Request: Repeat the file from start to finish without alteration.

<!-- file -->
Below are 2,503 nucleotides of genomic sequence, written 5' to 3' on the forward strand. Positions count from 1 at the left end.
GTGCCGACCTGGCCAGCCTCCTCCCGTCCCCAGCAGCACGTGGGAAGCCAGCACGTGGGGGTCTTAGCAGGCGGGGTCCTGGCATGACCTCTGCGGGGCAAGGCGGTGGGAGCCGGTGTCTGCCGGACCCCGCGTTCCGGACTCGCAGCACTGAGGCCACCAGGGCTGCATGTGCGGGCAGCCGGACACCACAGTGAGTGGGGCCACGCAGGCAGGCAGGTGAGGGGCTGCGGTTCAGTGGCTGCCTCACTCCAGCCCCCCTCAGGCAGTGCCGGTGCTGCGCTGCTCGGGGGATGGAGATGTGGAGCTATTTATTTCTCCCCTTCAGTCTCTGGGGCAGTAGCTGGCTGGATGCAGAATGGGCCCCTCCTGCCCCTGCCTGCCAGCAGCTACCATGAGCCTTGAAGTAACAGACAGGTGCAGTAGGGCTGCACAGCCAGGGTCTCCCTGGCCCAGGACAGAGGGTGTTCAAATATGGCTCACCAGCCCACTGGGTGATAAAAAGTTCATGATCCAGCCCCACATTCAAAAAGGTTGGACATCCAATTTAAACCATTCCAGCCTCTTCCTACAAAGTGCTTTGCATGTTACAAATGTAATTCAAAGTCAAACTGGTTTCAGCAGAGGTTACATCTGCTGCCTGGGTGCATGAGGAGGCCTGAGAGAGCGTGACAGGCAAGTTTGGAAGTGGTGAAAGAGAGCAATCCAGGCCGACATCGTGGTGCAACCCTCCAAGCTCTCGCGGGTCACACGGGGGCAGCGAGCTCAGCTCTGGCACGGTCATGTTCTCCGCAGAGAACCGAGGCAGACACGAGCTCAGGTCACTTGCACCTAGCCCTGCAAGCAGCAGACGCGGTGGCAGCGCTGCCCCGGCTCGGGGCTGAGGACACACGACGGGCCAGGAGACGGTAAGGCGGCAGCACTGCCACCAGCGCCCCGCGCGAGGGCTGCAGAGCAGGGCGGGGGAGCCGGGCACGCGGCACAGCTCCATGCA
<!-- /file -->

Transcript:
Below are 2,503 nucleotides of genomic sequence, written 5' to 3' on the forward strand. Positions count from 1 at the left end.
GTGCCGACCTGGCCAGCCTCCTCCCGTCCCCAGCAGCACGTGGGAAGCCAGCACGTGGGGGTCTTAGCAGGCGGGGTCCTGGCATGACCTCTGCGGGGCAAGGCGGTGGGAGCCGGTGTCTGCCGGACCCCGCGTTCCGGACTCGCAGCACTGAGGCCACCAGGGCTGCATGTGCGGGCAGCCGGACACCACAGTGAGTGGGGCCACGCAGGCAGGCAGGTGAGGGGCTGCGGTTCAGTGGCTGCCTCACTCCAGCCCCCCTCAGGCAGTGCCGGTGCTGCGCTGCTCGGGGGATGGAGATGTGGAGCTATTTATTTCTCCCCTTCAGTCTCTGGGGCAGTAGCTGGCTGGATGCAGAATGGGCCCCTCCTGCCCCTGCCTGCCAGCAGCTACCATGAGCCTTGAAGTAACAGACAGGTGCAGTAGGGCTGCACAGCCAGGGTCTCCCTGGCCCAGGACAGAGGGTGTTCAAATATGGCTCACCAGCCCACTGGGTGATAAAAAGTTCATGATCCAGCCCCACATTCAAAAAGGTTGGACATCCAATTTAAACCATTCCAGCCTCTTCCTACAAAGTGCTTTGCATGTTACAAATGTAATTCAAAGTCAAACTGGTTTCAGCAGAGGTTACATCTGCTGCCTGGGTGCATGAGGAGGCCTGAGAGAGCGTGACAGGCAAGTTTGGAAGTGGTGAAAGAGAGCAATCCAGGCCGACATCGTGGTGCAACCCTCCAAGCTCTCGCGGGTCACACGGGGGCAGCGAGCTCAGCTCTGGCACGGTCATGTTCTCCGCAGAGAACCGAGGCAGACACGAGCTCAGGTCACTTGCACCTAGCCCTGCAAGCAGCAGACGCGGTGGCAGCGCTGCCCCGGCTCGGGGCTGAGGACACACGACGGGCCAGGAGACGGTAAGGCGGCAGCACTGCCACCAGCGCCCCGCGCGAGGGCTGCAGAGCAGGGCGGGGGAGCCGGGCACGCGGCACAGCTCCATGCA